Nine people were killed Tuesday when Syrian security forces opened fire on residents preventing them from entering the central city of Hama, dpa reported
More than 40 residents were injured in the restive city, the Local Coordination Committees of Syria (LCC) reported online.
The group alleged that troops and the people with ties to the government were vandalizing cars and looting shops. Water and electricity supplies were reportedly cut off in some neighbourhoods.
Earlier Tuesday, groups of youths used large rocks, vehicles and garbage bins to block the entry points to the city. But they were attacked by security forces, activists reported online.
The government crackdown in Hama came after President Bashar al-Assad dismissed the governor after anti-government demonstrators held a massive rally in the provincial capital on Friday.
More than 1,375 Syrian protesters and 340 security personnel have been killed since the protests began in mid-March, when demonstrators began calling for reforms and an end to al-Assad's 11-year rule.
British Foreign Secretary William Hague said Tuesday, during a visit to Saudi Arabia, that his country seeks to issue an international resolution to condemn the violence in Syria.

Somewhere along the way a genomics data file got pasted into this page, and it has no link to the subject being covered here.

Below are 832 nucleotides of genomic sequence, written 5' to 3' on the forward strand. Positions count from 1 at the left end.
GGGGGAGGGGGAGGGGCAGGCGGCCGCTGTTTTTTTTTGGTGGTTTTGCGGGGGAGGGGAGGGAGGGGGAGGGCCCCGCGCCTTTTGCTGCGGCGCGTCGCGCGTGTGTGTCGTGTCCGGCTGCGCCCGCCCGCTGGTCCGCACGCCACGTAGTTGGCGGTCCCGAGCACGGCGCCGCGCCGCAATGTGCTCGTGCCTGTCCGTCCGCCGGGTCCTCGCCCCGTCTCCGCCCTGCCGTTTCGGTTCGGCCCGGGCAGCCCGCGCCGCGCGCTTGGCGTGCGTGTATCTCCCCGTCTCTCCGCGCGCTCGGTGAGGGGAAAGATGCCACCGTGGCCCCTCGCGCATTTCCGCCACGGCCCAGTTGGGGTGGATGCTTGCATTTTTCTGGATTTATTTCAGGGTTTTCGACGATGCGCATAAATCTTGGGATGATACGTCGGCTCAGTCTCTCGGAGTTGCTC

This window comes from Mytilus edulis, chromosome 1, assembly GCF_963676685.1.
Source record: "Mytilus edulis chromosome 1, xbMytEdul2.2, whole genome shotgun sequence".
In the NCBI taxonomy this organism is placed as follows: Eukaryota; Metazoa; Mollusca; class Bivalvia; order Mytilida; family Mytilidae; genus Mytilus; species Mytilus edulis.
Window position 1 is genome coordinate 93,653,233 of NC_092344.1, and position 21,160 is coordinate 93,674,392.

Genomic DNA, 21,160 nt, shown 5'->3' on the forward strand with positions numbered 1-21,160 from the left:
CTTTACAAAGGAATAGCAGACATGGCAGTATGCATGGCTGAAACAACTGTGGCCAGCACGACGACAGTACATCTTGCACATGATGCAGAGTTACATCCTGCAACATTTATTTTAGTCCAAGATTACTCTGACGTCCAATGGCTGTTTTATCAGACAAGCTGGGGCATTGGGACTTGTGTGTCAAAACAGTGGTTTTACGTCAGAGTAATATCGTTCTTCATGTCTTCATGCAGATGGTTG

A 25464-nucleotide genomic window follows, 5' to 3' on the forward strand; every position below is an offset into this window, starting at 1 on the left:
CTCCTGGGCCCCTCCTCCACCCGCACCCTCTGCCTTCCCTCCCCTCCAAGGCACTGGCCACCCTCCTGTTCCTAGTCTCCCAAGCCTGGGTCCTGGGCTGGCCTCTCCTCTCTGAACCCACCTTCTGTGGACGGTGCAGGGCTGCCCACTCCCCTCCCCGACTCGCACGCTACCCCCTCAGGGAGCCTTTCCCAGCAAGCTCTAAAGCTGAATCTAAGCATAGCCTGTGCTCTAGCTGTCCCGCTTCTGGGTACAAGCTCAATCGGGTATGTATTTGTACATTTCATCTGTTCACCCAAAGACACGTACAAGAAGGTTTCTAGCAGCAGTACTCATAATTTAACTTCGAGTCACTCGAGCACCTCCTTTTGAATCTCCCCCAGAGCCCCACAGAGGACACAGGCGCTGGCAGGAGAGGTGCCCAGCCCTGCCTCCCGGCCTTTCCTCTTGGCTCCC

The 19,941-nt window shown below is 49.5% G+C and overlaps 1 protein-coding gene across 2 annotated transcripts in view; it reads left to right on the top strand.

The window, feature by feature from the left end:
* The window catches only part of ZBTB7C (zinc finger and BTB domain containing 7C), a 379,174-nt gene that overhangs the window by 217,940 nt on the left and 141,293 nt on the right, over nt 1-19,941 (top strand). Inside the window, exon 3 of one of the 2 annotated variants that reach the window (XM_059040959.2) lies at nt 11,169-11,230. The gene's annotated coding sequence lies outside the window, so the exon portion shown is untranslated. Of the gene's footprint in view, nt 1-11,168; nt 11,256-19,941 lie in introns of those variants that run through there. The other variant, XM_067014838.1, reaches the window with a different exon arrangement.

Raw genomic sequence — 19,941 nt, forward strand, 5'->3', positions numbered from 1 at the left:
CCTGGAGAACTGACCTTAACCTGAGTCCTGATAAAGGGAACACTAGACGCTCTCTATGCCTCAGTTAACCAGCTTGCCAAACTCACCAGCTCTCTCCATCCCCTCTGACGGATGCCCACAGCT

Hague also called on al-Assad to halt violence against opposition activists and start implementing reforms.
Al-Assad said last month that a national dialogue would start soon to review the laws on elections, the creation of new political parties other than the ruling Baath party, and consider changes to the constitution.
On Tuesday, some 80 former independent parliamentarians joined a one-day meeting, part of many other conferences and initiatives currently launched in the country to find a way to end the months-long unrest.
It came five days ahead of a consultative meeting for national dialogue, called for by the government, as a prelude for the comprehensive national conference al-Assad has called.
Meanwhile, an Amman-based human rights group said Tuesday that about 150 Syrians had recently fled to Jordan because of the crackdown.
They were living in Mafraq, 50 kilometres east of the Jordanian capital, the Arab Bridge Centre for Human Rights said.
There has been swift international condemnation of the Syrian crackdown, but al-Assad's government has its supporters.
Thirty seven Jordanian pan-Arab and left-leaning politicians and trade unionists on Tuesday formed a committee to support the Syrian regime against what they called a "Zionist and American conspiracy against Syria."